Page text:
Let's be honest.
Any time a company burns through 59 million dollars in cash every day, it's not good.
But for Ford , burning through $5.5 Billion ($59 million a day) in cash in the fourth quarter is a huge improvement from burning $83 million a day in the third quarter. Hey, in this economy you take small victories when you can get 'em.
This morning, after Ford announced a fourth quarter loss of $5.9 Billion, I talked with Ford CEO Alan Mulally. He's certainly not happy with the fourth quarter results, but he is encouraged with the progress Ford is making. In fact he reiterated that Ford remains on track to turn profitable by 2011. More importantly, he stressed Ford's position it has no plans to seek a government bailout.
Mulally thinks his company can ride out this recession because it has enough cash on hand ($24 Billion) and is steadily slowing down how quickly it burns through that cash.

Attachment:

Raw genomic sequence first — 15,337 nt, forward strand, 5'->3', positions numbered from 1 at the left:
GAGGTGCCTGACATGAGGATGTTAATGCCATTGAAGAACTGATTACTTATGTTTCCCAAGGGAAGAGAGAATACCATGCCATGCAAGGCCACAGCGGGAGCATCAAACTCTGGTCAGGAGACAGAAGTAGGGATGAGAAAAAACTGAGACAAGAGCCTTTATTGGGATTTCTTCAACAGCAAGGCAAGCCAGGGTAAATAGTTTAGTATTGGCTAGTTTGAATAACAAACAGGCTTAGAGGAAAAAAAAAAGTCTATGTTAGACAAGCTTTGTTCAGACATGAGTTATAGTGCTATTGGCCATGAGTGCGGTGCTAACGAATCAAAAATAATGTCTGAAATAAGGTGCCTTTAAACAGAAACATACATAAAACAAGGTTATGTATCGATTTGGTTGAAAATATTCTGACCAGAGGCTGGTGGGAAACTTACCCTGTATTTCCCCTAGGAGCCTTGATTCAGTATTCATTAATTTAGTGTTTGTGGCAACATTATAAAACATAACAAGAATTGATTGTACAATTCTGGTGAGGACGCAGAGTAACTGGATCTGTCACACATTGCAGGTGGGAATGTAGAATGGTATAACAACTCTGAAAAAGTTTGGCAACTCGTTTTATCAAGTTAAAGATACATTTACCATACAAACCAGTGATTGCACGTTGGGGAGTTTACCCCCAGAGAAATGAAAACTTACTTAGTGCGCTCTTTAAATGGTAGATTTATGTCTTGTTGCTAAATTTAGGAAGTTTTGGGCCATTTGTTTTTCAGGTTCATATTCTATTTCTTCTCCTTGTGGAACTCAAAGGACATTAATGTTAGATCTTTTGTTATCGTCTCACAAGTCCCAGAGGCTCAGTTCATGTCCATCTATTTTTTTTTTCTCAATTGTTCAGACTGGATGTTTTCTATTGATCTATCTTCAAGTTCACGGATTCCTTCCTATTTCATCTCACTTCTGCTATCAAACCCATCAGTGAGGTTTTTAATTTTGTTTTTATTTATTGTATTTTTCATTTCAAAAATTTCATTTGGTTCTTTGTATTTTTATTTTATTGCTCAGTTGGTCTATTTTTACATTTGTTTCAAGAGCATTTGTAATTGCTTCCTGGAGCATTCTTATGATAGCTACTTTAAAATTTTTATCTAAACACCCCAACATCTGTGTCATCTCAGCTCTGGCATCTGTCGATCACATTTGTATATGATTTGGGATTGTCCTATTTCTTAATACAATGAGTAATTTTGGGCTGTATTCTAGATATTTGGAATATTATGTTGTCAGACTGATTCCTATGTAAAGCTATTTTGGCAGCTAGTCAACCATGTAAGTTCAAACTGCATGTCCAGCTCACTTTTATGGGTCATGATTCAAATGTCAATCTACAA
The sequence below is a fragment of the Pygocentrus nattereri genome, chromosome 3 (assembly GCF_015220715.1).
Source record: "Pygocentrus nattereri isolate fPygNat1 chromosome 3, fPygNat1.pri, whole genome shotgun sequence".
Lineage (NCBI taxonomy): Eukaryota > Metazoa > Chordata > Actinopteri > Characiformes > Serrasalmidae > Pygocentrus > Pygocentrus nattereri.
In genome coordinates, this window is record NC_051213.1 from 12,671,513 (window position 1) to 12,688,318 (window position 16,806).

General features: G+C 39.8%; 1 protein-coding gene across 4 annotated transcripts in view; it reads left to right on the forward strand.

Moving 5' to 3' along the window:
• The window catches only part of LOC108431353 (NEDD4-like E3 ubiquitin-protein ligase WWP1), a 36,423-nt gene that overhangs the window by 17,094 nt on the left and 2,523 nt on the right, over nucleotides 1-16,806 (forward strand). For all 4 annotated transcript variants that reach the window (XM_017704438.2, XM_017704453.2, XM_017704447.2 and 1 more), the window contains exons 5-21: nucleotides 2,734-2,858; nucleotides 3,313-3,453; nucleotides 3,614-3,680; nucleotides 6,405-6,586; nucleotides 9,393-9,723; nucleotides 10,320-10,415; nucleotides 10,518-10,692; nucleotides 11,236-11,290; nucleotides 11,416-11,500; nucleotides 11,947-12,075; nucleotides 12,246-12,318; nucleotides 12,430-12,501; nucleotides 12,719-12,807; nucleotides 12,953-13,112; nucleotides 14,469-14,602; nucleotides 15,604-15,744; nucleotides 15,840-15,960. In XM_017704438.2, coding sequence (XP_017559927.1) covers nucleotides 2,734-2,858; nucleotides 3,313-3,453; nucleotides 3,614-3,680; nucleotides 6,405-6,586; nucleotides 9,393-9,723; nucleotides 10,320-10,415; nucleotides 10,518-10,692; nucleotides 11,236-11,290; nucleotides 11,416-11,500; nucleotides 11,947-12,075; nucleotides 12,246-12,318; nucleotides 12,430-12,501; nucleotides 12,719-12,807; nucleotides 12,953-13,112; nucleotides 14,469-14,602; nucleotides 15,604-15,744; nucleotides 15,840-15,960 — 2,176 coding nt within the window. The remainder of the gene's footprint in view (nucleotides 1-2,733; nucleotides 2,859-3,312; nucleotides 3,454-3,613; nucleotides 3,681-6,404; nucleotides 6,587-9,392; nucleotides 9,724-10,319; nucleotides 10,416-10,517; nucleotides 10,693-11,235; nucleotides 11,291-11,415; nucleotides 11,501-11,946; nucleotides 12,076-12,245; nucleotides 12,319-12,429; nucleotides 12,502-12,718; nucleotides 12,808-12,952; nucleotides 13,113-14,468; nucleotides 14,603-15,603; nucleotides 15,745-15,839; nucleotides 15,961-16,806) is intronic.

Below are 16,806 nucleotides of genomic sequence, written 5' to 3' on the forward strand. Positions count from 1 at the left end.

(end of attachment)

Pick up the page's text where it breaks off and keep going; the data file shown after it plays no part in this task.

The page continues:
How has Ford done it? By downsizing the business.
Remember last fall when Ford started slashing production? It was one of the more aggressive auto makers in idling and shutting down assembly lines. Those moves, while initially costing money, have resulted in Ford drawing down inventories, lowering receivables, and in the end, slowing down its cash burn rate. Meanwhile, revenue was a little stronger than expected, thanks in part to an improving mix of sales.
- Ford's Mulally, "We're Close To A Bottom In Car Sales"
Sure, the mainstream press will rip these guys for another quarter of staggering losses. Forget about that. The story about Ford's turnaround is primarily about whether or not it has enough cash to ride out this storm. It ended the year holding $24 Billion and needs roughly $10 Billion to run the company day to day.
Mulally and his crew are nowhere close to getting out of this mess, but they can see light at the end of the tunnel.
In these dark times for auto makers, that's more than most can say.
(An earlier version of this blog misstaked the time period of Ford's cash burn.)
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